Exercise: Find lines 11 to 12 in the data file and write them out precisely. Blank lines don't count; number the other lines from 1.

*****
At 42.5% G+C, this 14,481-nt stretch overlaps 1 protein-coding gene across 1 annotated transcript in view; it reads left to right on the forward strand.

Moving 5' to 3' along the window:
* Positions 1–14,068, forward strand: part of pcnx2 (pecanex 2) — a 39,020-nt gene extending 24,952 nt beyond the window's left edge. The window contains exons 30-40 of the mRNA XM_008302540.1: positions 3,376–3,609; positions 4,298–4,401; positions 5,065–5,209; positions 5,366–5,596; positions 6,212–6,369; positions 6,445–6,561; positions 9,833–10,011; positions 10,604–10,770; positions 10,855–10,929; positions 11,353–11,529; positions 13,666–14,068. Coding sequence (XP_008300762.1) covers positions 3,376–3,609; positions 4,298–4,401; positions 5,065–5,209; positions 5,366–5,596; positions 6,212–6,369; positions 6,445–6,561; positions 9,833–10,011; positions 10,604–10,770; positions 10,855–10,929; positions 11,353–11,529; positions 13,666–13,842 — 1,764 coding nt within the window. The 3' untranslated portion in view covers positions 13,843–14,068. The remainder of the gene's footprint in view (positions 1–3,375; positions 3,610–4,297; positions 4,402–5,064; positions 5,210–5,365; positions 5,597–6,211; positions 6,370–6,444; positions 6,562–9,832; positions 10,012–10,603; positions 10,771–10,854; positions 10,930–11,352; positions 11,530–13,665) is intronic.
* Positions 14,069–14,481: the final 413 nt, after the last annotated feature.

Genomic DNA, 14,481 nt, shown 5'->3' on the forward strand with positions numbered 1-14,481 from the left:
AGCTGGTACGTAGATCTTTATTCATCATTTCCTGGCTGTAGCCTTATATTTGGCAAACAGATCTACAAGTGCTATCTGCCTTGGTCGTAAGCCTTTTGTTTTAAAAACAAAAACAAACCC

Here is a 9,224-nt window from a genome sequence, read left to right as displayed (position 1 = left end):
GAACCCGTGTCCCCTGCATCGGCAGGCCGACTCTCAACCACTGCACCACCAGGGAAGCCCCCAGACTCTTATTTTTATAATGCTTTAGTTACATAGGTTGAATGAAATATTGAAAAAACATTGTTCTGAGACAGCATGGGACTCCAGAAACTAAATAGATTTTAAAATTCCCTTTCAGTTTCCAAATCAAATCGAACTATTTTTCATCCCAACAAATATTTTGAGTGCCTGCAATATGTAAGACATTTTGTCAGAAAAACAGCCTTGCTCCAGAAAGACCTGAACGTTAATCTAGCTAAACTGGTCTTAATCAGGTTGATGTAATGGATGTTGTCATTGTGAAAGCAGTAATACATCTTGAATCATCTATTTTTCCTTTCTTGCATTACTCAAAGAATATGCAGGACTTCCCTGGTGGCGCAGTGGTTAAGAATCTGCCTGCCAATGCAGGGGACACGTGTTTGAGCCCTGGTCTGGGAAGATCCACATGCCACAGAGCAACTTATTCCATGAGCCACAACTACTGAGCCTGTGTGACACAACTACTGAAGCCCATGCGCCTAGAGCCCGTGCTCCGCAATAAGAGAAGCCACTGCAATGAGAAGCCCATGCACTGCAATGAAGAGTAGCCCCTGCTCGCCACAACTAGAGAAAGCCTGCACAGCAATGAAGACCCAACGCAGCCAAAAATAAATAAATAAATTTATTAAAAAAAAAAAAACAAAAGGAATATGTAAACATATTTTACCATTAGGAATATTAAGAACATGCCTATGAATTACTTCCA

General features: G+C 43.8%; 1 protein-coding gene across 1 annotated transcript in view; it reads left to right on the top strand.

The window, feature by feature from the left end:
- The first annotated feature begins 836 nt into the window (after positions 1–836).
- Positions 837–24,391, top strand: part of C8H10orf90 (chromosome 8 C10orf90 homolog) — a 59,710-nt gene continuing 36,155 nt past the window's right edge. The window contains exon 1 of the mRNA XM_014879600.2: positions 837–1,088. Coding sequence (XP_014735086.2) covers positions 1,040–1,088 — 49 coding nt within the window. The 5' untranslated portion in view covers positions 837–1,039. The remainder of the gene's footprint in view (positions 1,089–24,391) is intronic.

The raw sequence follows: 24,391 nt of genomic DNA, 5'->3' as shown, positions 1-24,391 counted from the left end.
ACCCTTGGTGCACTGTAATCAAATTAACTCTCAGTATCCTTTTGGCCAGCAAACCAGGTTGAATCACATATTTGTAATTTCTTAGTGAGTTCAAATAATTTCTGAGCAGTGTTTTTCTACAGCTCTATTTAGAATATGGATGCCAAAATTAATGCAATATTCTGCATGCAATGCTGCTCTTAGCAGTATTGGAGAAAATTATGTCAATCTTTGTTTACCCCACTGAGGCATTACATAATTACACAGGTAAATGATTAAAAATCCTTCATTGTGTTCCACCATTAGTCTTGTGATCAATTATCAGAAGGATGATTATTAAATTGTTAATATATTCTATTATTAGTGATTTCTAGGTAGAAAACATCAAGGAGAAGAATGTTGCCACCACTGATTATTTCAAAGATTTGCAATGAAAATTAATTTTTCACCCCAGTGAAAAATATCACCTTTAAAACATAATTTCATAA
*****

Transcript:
- The first annotated feature begins 836 nt into the window (after positions 1–836).
- Positions 837–24,391, top strand: part of C8H10orf90 (chromosome 8 C10orf90 homolog) — a 59,710-nt gene continuing 36,155 nt past the window's right edge. The window contains exon 1 of the mRNA XM_014879600.2: positions 837–1,088. Coding sequence (XP_014735086.2) covers positions 1,040–1,088 — 49 coding nt within the window. The 5' untranslated portion in view covers positions 837–1,039. The remainder of the gene's footprint in view (positions 1,089–24,391) is intronic.